Although Blum later depicted the video as something Ferland “offhandedly” recorded in Graham’s office, OCE noted that a different Digital Canal employee (Kristen Wubben) recorded a video with a nearly identical script during the summer of 2016, and user “rodblum” uploaded that video to YouTube. I saved a copy:

“The scripted nature of these videos seemingly contradicts the explanation that Mr. Ferland’s endorsement video was made offhandedly between two friends,” OCE noted.

Blum’s response to the OCE findings repeated that he was unaware about the Ferland video, which–like his official photo–was taken down “immediately” at his request.

“ADDITIONAL FALSE AND MISLEADING ENDORSEMENTS AND MATERIALS”

The next section of the OCE report addressed the so-called “success stories” on Tin Moon’s website. (pp. 30-35) As Bleeding Heartland was first to report in February, those clients were not Tin Moon customers. OCE observed that the website includes “no qualifying statements indicating that these quotes came from anyone other than Tin Moon’s clients.”

GetMePlacement president Todd McCally spoke at length with the OCE’s Helen Eisner. Tin Moon’s website still lists McCally as “Chief Technology Officer and Director of SEO Activity and Research.” OCE documents refer to him only as “GMP President.” From the findings on these purported client testimonials:

116. GMP President recognized four of the quotes as identical to quotes from GMP clients that appear on GMP’s website.148 GMP President stated that Tin Moon’s use of these quotes was “misleading” and thought it would have been more appropriate to identify the quotes with a disclaimer identifying them as “‘representative of work from our tech team.’ Just be honest.”149

117. GMP President did not recognize a fifth quote on Tin Moon’s website from a “Kristen W.” which states, “Our Pay Pre Click campaign spend was nearly $200,000 which made the switch to Tin Moon worth it by itself. But, our traffic has increased at the same time.”150

118. The OCE found that Kristen W. is very likely Kristen Wubben, the same Digital Canal and Tin Moon employee who appeared in the YouTube video likely falsely describing her experience as a Tin Moon client.151

119. Without cooperation from Tin Moon, the OCE could not confirm the authenticity of Kristen W.’s statement.

120. The OCE found that the Tin Moon website misrepresents data from purported Tin Moon clients and quotes identified as Tin Moon success stories, that actually reflect the experience of GMP clients. Tin Moon may also have fabricated a quote from a fictitious client, who is actually a Tin Moon employee.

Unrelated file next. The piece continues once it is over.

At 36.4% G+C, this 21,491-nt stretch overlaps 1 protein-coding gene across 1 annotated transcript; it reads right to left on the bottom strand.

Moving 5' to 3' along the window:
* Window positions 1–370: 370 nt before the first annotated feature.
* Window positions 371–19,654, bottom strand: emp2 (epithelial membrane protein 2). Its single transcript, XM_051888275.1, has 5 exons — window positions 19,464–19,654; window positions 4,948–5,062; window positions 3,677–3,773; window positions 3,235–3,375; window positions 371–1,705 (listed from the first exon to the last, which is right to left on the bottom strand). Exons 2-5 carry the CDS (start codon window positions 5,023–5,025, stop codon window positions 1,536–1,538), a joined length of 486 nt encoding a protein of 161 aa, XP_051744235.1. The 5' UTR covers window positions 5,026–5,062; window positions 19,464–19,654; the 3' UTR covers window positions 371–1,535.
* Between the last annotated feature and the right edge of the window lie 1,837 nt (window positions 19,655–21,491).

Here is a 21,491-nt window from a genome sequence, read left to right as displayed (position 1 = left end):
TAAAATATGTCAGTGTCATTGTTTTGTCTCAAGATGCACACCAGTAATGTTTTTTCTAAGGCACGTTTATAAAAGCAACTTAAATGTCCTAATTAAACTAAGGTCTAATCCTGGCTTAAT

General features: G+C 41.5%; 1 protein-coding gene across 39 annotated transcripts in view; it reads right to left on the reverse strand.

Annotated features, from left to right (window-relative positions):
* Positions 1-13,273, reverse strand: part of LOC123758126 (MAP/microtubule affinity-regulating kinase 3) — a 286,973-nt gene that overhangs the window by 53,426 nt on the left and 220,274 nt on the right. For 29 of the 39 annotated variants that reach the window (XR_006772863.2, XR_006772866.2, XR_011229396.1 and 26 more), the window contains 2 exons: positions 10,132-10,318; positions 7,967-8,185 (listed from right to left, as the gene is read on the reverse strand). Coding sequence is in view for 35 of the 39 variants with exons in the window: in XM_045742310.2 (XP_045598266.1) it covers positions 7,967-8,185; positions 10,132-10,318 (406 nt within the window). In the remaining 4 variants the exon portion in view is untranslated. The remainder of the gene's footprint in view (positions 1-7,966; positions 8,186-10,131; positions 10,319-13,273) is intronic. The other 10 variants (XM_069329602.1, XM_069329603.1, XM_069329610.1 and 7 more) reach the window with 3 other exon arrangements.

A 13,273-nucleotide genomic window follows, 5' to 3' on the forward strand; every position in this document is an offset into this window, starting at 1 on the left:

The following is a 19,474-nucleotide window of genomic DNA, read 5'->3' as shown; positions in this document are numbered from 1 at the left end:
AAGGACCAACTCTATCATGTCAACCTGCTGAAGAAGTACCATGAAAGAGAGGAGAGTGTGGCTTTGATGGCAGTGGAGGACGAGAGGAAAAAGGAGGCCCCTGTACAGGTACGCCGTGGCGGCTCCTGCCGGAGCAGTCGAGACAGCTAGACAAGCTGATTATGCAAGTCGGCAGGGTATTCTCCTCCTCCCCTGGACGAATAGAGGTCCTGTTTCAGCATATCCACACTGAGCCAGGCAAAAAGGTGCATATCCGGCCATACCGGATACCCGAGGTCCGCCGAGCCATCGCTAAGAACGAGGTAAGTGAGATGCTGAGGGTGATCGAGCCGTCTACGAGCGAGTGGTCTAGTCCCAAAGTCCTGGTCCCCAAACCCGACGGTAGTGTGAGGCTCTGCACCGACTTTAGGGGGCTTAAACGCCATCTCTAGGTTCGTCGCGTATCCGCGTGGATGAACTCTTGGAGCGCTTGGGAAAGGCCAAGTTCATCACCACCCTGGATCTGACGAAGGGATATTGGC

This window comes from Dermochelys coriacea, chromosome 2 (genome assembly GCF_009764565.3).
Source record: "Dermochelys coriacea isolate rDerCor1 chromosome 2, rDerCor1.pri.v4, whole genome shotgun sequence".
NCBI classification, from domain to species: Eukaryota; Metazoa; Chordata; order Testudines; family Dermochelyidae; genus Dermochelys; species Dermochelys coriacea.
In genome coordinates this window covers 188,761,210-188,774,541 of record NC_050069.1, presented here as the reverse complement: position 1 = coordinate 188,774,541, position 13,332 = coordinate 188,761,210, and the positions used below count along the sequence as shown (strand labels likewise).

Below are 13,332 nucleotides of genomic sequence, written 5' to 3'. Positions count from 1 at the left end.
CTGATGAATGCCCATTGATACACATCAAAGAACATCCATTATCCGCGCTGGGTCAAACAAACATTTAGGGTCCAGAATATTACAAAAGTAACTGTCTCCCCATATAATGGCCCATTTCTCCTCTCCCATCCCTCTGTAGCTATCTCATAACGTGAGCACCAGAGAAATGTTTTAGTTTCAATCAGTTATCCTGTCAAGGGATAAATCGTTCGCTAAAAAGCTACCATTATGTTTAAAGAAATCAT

In addition, OCE pointed out that Tin Moon’s main page still boasts, “11,000 website clients can’t be wrong,” even though those customers have worked with GetMePlacement, not Blum’s company.

OCE discovered another shady practice I hadn’t noticed: logos on the “About Us” page “represent awards or endorsements that Tin Moon likely never received.” McCally explained that his company didn’t include those in its template and speculated that Tin Moon employees must have added them. At this writing, they remain on the site.

In his response, Blum repeated that he was a “passive investor” and not involved with Tin Moon’s website. “It is audacious for OCE to wade into Federal Trade Commission and related law as an academic exercise to conjure up this allegation.”

Incidentally, I enjoyed reading McCally’s entire interview with Eisner (pages 8 through 49 of the supporting exhibits), especially the transcript of GMP President’s February 26 phone call with Tin Moon’s Graham. I’ve been called worse than “this crazy blog lady, that’s stirring the pot.”

I tried without success to reach McCally while writing this piece, and he wasn’t happy that I called some of his other contacts in order to understand Tin Moon’s business model. He complained to Graham, “I keep getting calls from affiliates that this Bleeding Heartland bitch is talking to.” On the other hand, McCally conceded,

I’m wondering if that is maybe misleading and also maybe if something doesn’t need to be mentioned on the site about the … Her biggest hang-up is, if everybody uses the same testimonials. […] If maybe something that clarified that on the website would better serve these naysayers that are trying to look ill upon that your company is some kind of a scam.

At this writing, Tin Moon’s “success stories” page looks exactly like it did when I researched this topic in February.

An unidentified Blum district staffer was more appreciative of my reporting, telling the OCE’s Eisner that he was doing humanitarian work in Guyana when a friend sent him “a bunch of articles” about the breaking Tin Moon story. (page 109 of supporting exhibits)

So I was like, “Oh, that’s bad.” So I looked at and then there was a “Bleeding Heartland” article that I thought actually was the most thorough but they’re a very biased source against us. But I was like, “Oh, that’s pretty thorough.” So yeah, that’s where I got most of my information on Tin Moon.

REFUSAL TO COOPERATE

Finally, the report named seven “individuals and entities that refused to cooperate with the OCE review”: Blum, Ferland, Graham, Digital Canal, Tin Moon, Monty Alexander (a sales rep for the company), and Jonathan Van Norman (a former media director and district scheduler/driver on Blum’s Congressional staff). The OCE board recommended that the House Ethics Committee subpoena testimony from all seven. “It’s unclear whether that occurred,” Foley reported for the AP today.

Responding to the report, Blum insisted that he did cooperate initially, adding,

As stated in an e-mail to OCE on April 27, 2018, it is unclear what if any level of response to OCE RFIs would ever be construed to be “cooperation.” I learned that whatever was produced to OCE likely would never be sufficient and would generate more unending requests for information. It appeared to me, no matter what or who was produced, it was inevitable that OCE was set to make a referral to the Committee for further proceedings.

This kind of whiny martyr act is one of many things I won’t miss about the soon-to-be-former representative for Iowa’s first Congressional district.

Appendix 1: Office of Congressional Ethics Report and Findings adopted on July 13, 2018.

Appendix 2: Exhibits supporting the OCE report.

Appendix 3: Letter from Representative Rod Blum to leaders of the House Ethics Committee regarding the OCE findings.

OCE Report and Findings Exhibits